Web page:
As Patron, I am so delighted to be here this evening in such a splendid setting to promote the work of Combat Stress, The Ex-Services Mental Welfare Society. My beloved Grandmother as you probably know was the Patron for sixty years, and I know just how much she valued its work. Having lived through two World Wars herself, I think probably she knew better than most the impact of war and the huge difference the Charity made to the lives of ordinary servicemen and women.
She took great pride in the work of this invaluable charity and the fact that, since 1919, some 85,000 veterans from the three Services and the Merchant Navy, together with their families, have been helped and assisted by this splendid organization. It is an extraordinary record of service which continues today. I don't need to tell you our Armed Forces are the finest in the world, but that does not make the men and women in the Services super human. Sometimes, they do need help in overcoming mental health problems brought on by their harrowing experiences. Last year alone 600 new cases were taken on and this year Combat Stress is taking on the first veterans from Iraq. Let's remember that.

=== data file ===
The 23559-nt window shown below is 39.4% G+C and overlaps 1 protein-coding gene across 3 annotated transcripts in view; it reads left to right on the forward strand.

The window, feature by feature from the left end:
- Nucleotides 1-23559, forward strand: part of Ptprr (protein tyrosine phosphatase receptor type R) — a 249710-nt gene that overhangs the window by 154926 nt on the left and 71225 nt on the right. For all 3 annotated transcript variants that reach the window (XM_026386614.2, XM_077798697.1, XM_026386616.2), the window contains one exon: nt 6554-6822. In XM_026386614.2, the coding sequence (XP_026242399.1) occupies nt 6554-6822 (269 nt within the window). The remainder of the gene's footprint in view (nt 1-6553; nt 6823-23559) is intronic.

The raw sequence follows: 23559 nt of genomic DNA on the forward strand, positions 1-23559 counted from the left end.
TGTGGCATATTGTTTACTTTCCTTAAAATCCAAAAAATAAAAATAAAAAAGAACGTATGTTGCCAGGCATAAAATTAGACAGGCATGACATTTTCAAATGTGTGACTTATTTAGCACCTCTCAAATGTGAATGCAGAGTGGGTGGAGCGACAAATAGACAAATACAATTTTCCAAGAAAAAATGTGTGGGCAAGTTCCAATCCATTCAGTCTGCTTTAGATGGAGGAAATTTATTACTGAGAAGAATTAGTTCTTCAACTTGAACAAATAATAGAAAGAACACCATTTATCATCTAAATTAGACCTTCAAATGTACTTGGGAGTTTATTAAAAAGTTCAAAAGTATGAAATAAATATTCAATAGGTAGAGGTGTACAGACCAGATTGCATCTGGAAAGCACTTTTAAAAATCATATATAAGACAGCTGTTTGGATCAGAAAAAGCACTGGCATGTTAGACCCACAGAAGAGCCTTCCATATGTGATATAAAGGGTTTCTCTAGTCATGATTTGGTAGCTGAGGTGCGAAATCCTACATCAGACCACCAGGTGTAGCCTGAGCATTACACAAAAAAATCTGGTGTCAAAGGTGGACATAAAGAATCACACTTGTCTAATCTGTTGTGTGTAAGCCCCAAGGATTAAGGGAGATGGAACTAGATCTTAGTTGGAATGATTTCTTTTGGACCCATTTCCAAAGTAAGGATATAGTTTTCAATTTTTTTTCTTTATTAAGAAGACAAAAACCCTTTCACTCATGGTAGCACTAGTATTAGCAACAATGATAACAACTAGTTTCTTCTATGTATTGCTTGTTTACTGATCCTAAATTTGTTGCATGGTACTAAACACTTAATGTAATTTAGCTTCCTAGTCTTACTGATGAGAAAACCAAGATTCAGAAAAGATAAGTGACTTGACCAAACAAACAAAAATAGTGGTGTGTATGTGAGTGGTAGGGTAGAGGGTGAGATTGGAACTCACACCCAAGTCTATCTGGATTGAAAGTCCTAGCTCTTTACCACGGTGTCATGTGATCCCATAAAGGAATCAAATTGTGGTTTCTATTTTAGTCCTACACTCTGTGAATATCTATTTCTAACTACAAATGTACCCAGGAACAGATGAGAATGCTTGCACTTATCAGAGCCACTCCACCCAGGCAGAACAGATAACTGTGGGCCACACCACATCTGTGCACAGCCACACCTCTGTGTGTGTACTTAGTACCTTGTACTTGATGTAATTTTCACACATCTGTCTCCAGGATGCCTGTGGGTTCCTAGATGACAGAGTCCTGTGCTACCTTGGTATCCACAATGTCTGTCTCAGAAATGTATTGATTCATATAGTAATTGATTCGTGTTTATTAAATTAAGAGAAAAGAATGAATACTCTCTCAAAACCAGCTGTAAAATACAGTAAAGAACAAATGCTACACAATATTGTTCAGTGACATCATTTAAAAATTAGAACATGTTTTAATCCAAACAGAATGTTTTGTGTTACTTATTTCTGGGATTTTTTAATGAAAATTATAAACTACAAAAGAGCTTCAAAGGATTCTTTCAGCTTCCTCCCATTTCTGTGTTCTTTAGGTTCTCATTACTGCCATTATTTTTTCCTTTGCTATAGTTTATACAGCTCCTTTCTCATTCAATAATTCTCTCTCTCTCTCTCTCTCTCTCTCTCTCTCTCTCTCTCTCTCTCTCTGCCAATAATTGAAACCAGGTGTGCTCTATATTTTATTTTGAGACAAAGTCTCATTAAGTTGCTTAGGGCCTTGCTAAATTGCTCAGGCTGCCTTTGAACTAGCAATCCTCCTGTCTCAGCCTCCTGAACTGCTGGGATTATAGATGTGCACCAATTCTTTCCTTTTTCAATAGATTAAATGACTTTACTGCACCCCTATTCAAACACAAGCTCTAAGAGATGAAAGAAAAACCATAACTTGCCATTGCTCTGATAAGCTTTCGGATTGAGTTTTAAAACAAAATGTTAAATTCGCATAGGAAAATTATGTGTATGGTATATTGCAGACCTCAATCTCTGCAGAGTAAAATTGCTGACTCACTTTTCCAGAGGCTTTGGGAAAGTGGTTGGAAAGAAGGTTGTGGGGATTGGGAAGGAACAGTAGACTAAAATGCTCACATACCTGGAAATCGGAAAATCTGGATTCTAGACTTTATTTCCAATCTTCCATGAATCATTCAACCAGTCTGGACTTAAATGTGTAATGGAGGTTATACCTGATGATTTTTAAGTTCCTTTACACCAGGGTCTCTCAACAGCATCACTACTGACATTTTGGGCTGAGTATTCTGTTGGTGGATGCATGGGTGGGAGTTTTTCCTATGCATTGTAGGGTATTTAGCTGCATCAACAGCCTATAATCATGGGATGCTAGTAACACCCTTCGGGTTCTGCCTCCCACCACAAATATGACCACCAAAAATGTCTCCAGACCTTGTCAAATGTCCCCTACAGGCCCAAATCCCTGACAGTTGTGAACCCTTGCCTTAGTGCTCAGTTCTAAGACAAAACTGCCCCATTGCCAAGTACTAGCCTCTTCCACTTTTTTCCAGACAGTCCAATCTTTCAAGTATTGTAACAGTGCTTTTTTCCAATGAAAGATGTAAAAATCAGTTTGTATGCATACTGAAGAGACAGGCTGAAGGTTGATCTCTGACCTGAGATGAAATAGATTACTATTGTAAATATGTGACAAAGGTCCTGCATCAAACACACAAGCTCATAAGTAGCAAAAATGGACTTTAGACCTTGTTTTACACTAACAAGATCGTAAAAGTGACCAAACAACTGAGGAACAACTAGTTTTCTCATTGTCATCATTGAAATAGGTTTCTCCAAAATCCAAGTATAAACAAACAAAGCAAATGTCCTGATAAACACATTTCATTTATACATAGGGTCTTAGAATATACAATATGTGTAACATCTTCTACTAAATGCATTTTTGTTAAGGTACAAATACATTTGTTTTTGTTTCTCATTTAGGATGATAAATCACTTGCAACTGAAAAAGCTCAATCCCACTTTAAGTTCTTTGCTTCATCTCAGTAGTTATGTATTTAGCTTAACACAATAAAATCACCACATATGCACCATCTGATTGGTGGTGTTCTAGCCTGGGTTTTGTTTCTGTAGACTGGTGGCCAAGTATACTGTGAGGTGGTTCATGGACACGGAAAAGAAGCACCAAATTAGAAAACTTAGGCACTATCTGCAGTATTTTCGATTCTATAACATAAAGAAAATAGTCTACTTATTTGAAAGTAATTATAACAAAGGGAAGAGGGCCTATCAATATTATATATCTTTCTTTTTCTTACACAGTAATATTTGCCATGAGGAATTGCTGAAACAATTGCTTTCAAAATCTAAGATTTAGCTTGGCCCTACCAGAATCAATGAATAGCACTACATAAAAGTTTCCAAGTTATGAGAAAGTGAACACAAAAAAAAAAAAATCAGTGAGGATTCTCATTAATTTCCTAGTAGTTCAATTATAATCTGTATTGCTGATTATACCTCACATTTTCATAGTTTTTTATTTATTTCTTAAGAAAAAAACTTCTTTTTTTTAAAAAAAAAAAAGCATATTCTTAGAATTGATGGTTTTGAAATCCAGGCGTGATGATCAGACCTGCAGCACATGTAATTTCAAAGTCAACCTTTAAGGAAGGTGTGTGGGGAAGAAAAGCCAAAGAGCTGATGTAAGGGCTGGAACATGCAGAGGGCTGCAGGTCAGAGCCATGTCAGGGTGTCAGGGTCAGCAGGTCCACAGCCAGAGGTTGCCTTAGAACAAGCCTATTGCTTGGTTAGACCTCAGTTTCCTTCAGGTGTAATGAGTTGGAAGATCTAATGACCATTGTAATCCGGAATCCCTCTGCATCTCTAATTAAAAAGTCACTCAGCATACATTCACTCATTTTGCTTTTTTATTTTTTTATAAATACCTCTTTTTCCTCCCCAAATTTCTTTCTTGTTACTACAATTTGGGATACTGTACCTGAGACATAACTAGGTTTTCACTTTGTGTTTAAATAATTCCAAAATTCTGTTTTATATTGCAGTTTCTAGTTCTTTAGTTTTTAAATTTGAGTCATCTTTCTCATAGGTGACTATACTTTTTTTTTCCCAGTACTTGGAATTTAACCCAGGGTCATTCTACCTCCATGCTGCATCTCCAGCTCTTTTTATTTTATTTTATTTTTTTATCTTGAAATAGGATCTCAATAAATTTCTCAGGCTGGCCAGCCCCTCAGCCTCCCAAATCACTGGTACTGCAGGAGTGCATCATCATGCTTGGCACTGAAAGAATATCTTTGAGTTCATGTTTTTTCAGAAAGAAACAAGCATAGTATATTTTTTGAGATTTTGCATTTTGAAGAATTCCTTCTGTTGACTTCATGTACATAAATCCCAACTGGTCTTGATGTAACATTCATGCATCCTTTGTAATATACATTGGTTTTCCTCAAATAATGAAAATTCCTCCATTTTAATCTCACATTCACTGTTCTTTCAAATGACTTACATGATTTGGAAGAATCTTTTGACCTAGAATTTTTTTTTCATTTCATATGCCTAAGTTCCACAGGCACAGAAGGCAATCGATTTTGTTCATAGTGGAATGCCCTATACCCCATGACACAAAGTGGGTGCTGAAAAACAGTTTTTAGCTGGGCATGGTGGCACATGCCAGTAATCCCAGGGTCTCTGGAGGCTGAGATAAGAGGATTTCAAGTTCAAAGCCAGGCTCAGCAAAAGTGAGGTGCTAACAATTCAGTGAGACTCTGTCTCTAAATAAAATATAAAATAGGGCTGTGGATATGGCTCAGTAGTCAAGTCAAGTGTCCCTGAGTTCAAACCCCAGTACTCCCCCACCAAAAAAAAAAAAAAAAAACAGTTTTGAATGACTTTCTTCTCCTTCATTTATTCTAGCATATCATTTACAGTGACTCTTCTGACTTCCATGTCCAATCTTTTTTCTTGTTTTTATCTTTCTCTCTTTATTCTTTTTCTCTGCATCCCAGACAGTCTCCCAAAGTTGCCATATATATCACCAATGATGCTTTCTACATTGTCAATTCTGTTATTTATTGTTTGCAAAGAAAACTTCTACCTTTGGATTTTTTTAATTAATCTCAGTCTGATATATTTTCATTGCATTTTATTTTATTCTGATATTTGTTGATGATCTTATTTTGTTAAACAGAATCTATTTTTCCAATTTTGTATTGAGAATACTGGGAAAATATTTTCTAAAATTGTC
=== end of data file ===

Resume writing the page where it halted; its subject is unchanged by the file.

As many of you know, Combat Stress is unique in being the only specialist provider of clinical care and welfare support amongst the ex-Service organizations and the treatment given is very highly regarded by mental health professionals. That is why Combat Stress has been so influential in the Government's Veterans' initiative - a partnership between the M.O.D. and the N.H.S. to improve the mental health provision to Service personnel, both whilst they are serving and when they leave. It is partnership of this kind which Combat Stress believes will increase their ability to make a real impact on the problem.